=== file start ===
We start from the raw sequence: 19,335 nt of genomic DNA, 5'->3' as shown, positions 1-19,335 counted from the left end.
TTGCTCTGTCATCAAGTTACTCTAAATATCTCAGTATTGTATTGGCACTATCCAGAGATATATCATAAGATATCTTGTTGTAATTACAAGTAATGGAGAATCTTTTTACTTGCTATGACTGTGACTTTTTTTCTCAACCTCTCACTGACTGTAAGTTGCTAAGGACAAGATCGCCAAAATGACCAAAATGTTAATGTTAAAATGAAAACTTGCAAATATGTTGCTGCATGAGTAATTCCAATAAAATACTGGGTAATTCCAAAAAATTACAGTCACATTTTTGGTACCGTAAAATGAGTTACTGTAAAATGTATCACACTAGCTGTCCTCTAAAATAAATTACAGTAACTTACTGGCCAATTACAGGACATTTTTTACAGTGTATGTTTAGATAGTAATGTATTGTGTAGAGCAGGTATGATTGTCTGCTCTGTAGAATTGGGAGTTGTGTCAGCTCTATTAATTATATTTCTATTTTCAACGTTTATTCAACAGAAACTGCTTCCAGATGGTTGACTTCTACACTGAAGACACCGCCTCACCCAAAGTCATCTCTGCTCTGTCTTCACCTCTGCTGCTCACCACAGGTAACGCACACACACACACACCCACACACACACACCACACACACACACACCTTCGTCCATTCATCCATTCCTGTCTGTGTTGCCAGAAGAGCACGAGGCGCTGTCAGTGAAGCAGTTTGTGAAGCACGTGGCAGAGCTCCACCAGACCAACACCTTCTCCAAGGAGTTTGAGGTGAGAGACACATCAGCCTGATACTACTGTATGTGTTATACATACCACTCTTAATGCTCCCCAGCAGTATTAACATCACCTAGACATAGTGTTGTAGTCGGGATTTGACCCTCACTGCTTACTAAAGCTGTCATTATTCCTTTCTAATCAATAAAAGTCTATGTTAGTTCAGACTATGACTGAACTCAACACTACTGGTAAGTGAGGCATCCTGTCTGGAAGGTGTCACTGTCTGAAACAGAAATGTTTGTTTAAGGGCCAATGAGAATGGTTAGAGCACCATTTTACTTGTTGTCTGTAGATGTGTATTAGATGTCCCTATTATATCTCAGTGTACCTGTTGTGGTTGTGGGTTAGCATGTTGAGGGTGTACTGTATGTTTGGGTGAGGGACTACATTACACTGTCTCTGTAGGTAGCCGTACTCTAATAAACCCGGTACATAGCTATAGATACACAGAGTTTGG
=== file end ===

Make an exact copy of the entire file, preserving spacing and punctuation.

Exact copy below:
We start from the raw sequence: 19,335 nt of genomic DNA, 5'->3' as shown, positions 1-19,335 counted from the left end.
TTGCTCTGTCATCAAGTTACTCTAAATATCTCAGTATTGTATTGGCACTATCCAGAGATATATCATAAGATATCTTGTTGTAATTACAAGTAATGGAGAATCTTTTTACTTGCTATGACTGTGACTTTTTTTCTCAACCTCTCACTGACTGTAAGTTGCTAAGGACAAGATCGCCAAAATGACCAAAATGTTAATGTTAAAATGAAAACTTGCAAATATGTTGCTGCATGAGTAATTCCAATAAAATACTGGGTAATTCCAAAAAATTACAGTCACATTTTTGGTACCGTAAAATGAGTTACTGTAAAATGTATCACACTAGCTGTCCTCTAAAATAAATTACAGTAACTTACTGGCCAATTACAGGACATTTTTTACAGTGTATGTTTAGATAGTAATGTATTGTGTAGAGCAGGTATGATTGTCTGCTCTGTAGAATTGGGAGTTGTGTCAGCTCTATTAATTATATTTCTATTTTCAACGTTTATTCAACAGAAACTGCTTCCAGATGGTTGACTTCTACACTGAAGACACCGCCTCACCCAAAGTCATCTCTGCTCTGTCTTCACCTCTGCTGCTCACCACAGGTAACGCACACACACACACACCCACACACACACACCACACACACACACACCTTCGTCCATTCATCCATTCCTGTCTGTGTTGCCAGAAGAGCACGAGGCGCTGTCAGTGAAGCAGTTTGTGAAGCACGTGGCAGAGCTCCACCAGACCAACACCTTCTCCAAGGAGTTTGAGGTGAGAGACACATCAGCCTGATACTACTGTATGTGTTATACATACCACTCTTAATGCTCCCCAGCAGTATTAACATCACCTAGACATAGTGTTGTAGTCGGGATTTGACCCTCACTGCTTACTAAAGCTGTCATTATTCCTTTCTAATCAATAAAAGTCTATGTTAGTTCAGACTATGACTGAACTCAACACTACTGGTAAGTGAGGCATCCTGTCTGGAAGGTGTCACTGTCTGAAACAGAAATGTTTGTTTAAGGGCCAATGAGAATGGTTAGAGCACCATTTTACTTGTTGTCTGTAGATGTGTATTAGATGTCCCTATTATATCTCAGTGTACCTGTTGTGGTTGTGGGTTAGCATGTTGAGGGTGTACTGTATGTTTGGGTGAGGGACTACATTACACTGTCTCTGTAGGTAGCCGTACTCTAATAAACCCGGTACATAGCTATAGATACACAGAGTTTGG